White-fronted Honeyeater

Juvenile White-fronted Honeyeater

Juvenile White-fronted Honeyeater

I apologise for the poor quality of the above photo. I only had a few seconds to take it before the bird flew away, not to return. If it does, and I get a better shot, I’ll replace it.

This morning was very hot. It reached 45C (113F) just before lunch time, with a strong, hot northerly wind blowing up dust everywhere. Not a pleasant day by any measure.

New Home Block species

Despite the atrocious conditions I was able to add a new bird species to my home block list, a juvenile White-fronted Honeyeater. I had previously seen this species less than a kilometre away on several occasions, so it seemed inevitable that I’d record it here someday. Today was that day. It brings my home list to 110 species; adding new species doesn’t happen often these days.

Distribution of White-fronted Honeyeaters

This species is widespread throughout inland Australia west of the Great Dividing Range. It is absent throughout the northern parts of Western Australia, Northern Territory, Queensland as well as the south-western tip of western Australia, southern Victoria and Tasmania. Here in Murray Bridge is near the southern-most part of South Australia it can be found. It can occur in the Coorong area and once I saw one bird near Lucindale in the south east of the state.

Habitat and breeding

The White-fronted Honeyeater prefers dry inland scrubs, mallee and eucalypt woodlands. It usually breeds in the latter half of the year but will also respond to rain and breed at other times. The one I saw was an independent juvenile. It probably fledged sometime in the last two months.

Normally they lay 2-3 eggs in a cup shaped nest comprised of bark, grass, or spider’s web and is usually located low in a bush or even on the ground.


Pizzey, G and Knight, F, 1997, The field guide to the birds of Australia, Sydney, Angus and Robertson.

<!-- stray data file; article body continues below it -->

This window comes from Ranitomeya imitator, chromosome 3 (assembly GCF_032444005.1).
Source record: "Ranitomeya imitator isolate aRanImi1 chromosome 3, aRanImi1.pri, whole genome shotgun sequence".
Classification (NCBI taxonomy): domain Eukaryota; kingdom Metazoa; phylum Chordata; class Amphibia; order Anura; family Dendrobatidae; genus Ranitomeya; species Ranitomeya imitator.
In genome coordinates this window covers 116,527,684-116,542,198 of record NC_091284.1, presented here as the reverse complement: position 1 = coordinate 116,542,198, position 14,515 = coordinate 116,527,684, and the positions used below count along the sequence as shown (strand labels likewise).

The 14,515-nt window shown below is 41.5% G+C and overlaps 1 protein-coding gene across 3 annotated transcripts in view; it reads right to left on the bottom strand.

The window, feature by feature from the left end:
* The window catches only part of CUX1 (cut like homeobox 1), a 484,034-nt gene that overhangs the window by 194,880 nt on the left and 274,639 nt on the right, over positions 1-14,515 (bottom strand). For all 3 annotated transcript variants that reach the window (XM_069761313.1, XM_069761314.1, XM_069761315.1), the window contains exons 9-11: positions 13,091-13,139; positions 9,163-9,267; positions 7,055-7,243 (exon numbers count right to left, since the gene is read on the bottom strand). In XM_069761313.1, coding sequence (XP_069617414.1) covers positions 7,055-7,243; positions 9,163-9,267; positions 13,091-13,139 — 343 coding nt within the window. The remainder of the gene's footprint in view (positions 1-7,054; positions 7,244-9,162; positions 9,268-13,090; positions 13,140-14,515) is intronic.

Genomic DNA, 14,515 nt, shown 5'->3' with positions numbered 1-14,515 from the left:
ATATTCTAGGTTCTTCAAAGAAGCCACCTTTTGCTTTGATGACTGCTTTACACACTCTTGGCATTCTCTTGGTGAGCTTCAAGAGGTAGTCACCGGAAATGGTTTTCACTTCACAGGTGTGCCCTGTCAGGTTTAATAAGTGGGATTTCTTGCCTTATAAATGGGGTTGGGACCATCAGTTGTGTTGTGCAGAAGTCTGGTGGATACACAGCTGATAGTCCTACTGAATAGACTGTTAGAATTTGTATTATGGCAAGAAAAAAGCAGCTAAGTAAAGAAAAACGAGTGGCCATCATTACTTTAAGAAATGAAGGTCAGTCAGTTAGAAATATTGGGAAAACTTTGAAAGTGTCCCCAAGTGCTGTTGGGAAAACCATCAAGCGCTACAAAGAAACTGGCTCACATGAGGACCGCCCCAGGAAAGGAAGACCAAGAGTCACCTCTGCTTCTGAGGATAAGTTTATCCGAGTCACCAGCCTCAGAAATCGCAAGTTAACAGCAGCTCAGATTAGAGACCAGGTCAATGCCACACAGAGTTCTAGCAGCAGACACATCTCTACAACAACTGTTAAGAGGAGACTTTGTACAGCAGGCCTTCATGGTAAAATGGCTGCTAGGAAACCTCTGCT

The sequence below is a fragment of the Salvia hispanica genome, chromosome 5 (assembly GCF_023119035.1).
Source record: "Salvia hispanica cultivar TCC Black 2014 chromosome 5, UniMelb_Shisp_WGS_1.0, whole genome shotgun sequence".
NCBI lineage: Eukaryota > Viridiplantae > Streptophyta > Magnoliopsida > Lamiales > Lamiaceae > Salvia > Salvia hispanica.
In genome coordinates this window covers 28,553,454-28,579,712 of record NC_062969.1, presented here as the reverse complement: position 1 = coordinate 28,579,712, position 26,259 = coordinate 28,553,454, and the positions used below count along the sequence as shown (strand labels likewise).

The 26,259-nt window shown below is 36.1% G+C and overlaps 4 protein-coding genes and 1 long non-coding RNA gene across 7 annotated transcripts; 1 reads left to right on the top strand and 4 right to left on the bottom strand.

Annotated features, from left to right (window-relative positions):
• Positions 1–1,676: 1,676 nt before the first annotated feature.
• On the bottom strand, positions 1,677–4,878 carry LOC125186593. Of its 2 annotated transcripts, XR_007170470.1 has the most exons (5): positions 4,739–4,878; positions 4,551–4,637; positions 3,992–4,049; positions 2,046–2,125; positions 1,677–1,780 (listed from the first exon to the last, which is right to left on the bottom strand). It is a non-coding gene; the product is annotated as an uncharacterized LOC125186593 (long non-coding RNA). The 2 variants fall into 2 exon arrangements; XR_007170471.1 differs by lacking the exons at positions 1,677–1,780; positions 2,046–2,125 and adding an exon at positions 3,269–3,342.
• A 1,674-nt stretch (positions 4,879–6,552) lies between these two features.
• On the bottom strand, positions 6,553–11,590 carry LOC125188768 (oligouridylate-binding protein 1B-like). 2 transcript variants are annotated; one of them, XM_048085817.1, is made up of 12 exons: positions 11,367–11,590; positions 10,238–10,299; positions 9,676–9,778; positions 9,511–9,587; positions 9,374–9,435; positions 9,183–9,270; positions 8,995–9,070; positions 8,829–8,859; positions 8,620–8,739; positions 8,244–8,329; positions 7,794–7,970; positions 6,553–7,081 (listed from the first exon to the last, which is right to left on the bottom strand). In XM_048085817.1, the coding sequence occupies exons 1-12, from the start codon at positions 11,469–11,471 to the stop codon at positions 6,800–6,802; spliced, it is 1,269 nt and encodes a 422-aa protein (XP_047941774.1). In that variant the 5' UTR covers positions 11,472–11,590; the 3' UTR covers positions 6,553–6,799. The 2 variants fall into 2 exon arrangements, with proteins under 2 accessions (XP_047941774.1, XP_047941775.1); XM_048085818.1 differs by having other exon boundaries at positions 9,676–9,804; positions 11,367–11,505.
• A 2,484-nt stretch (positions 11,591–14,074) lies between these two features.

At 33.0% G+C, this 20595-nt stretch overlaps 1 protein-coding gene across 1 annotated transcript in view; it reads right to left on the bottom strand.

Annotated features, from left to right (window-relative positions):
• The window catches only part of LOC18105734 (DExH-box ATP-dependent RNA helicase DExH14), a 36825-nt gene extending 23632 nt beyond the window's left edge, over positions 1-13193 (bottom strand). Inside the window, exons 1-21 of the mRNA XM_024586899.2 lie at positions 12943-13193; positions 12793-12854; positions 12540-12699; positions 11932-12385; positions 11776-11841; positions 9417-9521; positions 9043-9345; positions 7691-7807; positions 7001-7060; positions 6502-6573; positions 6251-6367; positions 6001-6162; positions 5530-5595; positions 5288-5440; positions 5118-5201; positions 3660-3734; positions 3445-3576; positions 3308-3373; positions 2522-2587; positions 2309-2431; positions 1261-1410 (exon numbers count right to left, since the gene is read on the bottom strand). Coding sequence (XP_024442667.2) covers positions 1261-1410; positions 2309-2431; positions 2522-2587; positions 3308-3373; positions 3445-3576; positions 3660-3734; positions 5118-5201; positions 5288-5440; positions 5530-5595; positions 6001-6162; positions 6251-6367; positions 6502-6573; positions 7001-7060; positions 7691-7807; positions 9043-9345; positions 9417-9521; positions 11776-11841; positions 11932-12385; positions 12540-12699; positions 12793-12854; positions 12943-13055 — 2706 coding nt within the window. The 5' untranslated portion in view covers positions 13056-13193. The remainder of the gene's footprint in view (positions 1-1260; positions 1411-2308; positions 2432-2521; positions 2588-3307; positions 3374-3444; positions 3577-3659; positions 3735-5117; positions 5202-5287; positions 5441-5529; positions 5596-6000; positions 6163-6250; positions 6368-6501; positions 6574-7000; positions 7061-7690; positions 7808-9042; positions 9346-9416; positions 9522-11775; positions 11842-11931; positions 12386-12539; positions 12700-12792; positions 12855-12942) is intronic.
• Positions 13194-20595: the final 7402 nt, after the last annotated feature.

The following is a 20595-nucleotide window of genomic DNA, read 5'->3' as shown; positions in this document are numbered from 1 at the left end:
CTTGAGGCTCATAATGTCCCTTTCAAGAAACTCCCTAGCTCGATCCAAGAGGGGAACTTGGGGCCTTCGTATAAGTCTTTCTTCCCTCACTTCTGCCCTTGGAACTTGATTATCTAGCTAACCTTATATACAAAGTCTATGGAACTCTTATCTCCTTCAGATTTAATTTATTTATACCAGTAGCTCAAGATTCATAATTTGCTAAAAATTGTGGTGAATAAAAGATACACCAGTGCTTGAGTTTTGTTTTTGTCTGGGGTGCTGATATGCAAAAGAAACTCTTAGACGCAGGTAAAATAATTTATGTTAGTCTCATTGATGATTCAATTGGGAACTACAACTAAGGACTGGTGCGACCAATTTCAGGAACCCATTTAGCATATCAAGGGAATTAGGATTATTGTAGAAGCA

Rainbow Lorikeets

Above: Photo of a Rainbow Lorikeet

Rainbow Lorikeets would have to be one of Australia’s most beautiful birds. They are aptly named. As they fly overhead in a flash of colour they light up their little patch of the azure blue sky. Their feathers are a brilliant blend of bright reds, greens, blues and yellows. As they screech overhead – and that is an accurate description of their harsh calls – their stunningly red underwings are like a blood-streak across a blue backdrop.

Rainbow Lorikeets are widespread along the northern, eastern and southern coastal regions of Australia. Their preferred habitats include woodlands, rainforests and wherever eucalyptus trees are numerous. They are easily seen in parks and gardens throughout many of our towns and cities.

Despite being quite common I have had some difficulty getting reasonably clear photographs of this species. When flying they seem to be going too fast to focus on them. When feeding they are often well hidden in the thick foliage of a eucalypt tree as they search out nectar from the flowers.

A single tree, if heavily in flower, can be host to twenty or thirty of these stunning beauties, their contact calls a never-ending chorus of murmurings and chattering. Yet, despite the numbers, most remain hidden amongst the leaves, usually near the top and out of sight – but not out of earshot. In large numbers their screeching can be deafening, especially near sunset as they squabble and jostle for roosting spots.


Since writing this article I have managed to take several good shots of this beautiful bird, so I ‘ve added one of them below. Click on the image to enlarge it.


This article was further updated in July 2015.

Rainbow Lorikeet, Royal Botanic Gardens, Sydney

Rainbow Lorikeet, Royal Botanic Gardens, Sydney